FINK: In Fr. 10, a relatedness is articulated between πάντα, in the sense of many in entirety, and the one, and a relatedness of the one to the many in entirety. Here, the one does not mean a part.
HEIDEGGER: Our German word Eins [one] is fatal for the Greek ἕν. To what extent?
FINK: In the relatedness of ἕν and πάντα, it is not only a matter of a counterreference, but also of a unification.
PARTICIPANT: I would like to understand ἕν as something complex in opposition to a numerical conception. The tension between ἕν and πάντα has the character of a complex.
FINK: ἕν is lightning and fire. If one wishes to speak here of a complex, one can do so only if one understands by it an encompassing unity that the many in entirety gather in themselves.
HEIDEGGER: We must think ἕν, the one [das Eine], as the unifying. To be sure, the one can have the meaning of the one and only, but here it has the character of unifying. If one translates the passage in question from Fr. 10, "out of everything, one; and out of one, everything," this is a thoughtless translation. ἕν is not by itself a one that would have nothing to do with πάντα; rather, it is unifying.
FINK: In order to make clear the unifying unity of ἕν, one can take as a comparison the unity of an element. However, this is not enough; rather, the unifying unity must be thought back to the one of lightning, which, in its gleam, gathers and unifies the many in entirety in their distinctness.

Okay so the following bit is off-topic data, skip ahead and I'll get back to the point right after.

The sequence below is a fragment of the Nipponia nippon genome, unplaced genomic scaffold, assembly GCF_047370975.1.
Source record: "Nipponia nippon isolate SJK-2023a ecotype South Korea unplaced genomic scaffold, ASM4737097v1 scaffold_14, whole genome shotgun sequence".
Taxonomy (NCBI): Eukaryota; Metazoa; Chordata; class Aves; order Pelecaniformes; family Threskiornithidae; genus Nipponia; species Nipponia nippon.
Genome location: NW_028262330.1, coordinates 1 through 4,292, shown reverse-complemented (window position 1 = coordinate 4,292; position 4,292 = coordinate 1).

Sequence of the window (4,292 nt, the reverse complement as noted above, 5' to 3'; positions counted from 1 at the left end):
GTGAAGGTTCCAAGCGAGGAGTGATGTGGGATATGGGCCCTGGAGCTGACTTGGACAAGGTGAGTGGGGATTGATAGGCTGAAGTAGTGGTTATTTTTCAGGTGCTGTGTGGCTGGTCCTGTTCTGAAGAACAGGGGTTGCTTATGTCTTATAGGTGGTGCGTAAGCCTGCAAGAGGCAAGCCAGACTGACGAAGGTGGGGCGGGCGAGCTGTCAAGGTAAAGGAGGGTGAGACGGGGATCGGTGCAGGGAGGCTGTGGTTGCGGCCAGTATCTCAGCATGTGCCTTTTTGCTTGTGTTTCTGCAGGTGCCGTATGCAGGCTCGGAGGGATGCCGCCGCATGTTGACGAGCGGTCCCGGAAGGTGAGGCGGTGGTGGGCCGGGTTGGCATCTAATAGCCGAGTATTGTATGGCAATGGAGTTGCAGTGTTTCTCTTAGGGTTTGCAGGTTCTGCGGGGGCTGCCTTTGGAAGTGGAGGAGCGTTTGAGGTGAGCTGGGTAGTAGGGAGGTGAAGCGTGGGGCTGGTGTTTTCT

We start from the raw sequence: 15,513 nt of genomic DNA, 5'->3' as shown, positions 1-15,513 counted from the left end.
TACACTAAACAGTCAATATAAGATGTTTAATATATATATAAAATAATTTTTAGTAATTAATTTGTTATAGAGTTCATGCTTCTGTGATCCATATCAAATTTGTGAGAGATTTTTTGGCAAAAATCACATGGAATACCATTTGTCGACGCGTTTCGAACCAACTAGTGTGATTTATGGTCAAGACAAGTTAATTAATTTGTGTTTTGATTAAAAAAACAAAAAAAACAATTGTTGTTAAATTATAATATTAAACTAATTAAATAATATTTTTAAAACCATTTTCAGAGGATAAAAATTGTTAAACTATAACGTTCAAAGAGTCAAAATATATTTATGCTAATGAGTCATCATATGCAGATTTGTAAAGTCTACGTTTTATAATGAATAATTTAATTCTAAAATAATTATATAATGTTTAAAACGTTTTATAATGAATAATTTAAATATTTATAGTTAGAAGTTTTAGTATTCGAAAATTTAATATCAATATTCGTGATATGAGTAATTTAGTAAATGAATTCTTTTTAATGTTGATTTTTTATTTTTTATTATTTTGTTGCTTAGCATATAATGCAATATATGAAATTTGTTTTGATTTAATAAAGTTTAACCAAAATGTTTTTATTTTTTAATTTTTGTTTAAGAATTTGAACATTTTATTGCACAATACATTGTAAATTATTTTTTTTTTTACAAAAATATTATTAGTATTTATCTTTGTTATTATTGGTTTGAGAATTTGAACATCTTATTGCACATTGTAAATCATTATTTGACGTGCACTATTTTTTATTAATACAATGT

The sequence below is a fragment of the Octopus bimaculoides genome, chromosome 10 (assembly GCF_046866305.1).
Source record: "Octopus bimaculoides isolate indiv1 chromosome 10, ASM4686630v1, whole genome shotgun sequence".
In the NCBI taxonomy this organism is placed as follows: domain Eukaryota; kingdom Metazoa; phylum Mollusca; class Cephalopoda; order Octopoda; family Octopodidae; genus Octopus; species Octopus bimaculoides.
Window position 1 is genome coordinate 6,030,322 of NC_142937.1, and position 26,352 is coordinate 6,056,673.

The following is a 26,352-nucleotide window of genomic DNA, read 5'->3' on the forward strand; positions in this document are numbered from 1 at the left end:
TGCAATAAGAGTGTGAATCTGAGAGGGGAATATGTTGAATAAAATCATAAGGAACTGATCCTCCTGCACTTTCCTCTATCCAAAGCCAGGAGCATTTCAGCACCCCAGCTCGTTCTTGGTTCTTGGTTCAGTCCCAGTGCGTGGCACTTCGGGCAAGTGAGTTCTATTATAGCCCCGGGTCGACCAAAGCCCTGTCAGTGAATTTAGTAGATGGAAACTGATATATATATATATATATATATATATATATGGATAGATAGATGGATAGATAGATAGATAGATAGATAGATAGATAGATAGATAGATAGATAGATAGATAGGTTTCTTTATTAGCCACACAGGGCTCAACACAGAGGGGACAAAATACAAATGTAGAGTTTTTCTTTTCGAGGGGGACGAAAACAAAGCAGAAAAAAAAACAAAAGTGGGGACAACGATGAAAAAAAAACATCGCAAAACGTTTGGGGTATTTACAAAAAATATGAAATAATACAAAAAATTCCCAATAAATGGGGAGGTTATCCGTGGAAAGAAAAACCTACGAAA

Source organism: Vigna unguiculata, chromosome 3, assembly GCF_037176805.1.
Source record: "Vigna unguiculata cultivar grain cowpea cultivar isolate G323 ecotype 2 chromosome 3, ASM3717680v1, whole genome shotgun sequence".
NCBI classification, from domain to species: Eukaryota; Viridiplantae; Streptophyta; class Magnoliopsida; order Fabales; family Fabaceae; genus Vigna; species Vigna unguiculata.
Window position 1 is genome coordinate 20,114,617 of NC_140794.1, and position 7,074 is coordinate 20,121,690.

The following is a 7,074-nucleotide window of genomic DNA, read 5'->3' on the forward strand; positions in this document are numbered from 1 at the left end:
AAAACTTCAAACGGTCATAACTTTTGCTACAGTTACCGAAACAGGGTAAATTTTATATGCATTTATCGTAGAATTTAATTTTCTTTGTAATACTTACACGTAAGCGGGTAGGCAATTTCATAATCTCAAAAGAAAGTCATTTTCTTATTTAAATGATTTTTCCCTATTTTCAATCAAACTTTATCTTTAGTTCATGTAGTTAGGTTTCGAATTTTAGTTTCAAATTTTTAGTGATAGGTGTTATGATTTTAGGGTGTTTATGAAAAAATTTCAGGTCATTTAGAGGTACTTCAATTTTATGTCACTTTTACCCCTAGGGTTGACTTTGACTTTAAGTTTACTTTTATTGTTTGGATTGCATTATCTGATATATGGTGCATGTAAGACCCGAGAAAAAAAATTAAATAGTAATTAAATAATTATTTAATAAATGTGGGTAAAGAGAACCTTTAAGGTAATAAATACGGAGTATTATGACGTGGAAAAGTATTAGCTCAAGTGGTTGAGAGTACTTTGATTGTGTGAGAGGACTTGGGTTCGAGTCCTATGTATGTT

HEIDEGGER: ἕν runs throughout all philosophy till Kant's Transcendental Apperception. You said just now that one had to consider ἕν in its relatedness to πάντα, and πάντα in its relatedness to ἕν in Fr. 10, together with λόγος and strife in its reference to πάντα in Frs. 1 and 80. However, that is only possible when we understand λόγος as gathering and ἔρις [strife] as dismantling. Fr. 10 begins with the word συνάψιες [contact]. How should we translate this?
PARTICIPANT: I would propose: joining-together [Zusammenfügen].
HEIDEGGER: In this, we would be concerned with the word "together." Accordingly, ἕν is that which unifies.
FINK: Fr. 29 seems at first not to belong in the series of fragments in which πάντα are mentioned: αἱρεῦνται γὰρ ἓν ἀντὶ ἁπάντων οἱ ἄριστοι, κλέος ἀέναον θνητῶν.7 For here πάντα are not mentioned directly in a specific respect; rather, a human phenomenon is mentioned, specifically, that the noble minded prefer one thing rather than all else, namely everlasting glory rather than transient things. The comportment of the noble minded is opposed to that of the πολλοί, the many, who lie there like well-fed cattle. And here, nevertheless, the reference in question of ἕν and πάντα is also to be seen. According to the prima facie meaning, ἕν Is here the everlasting glory that occupies a special place vis-a-vis all else.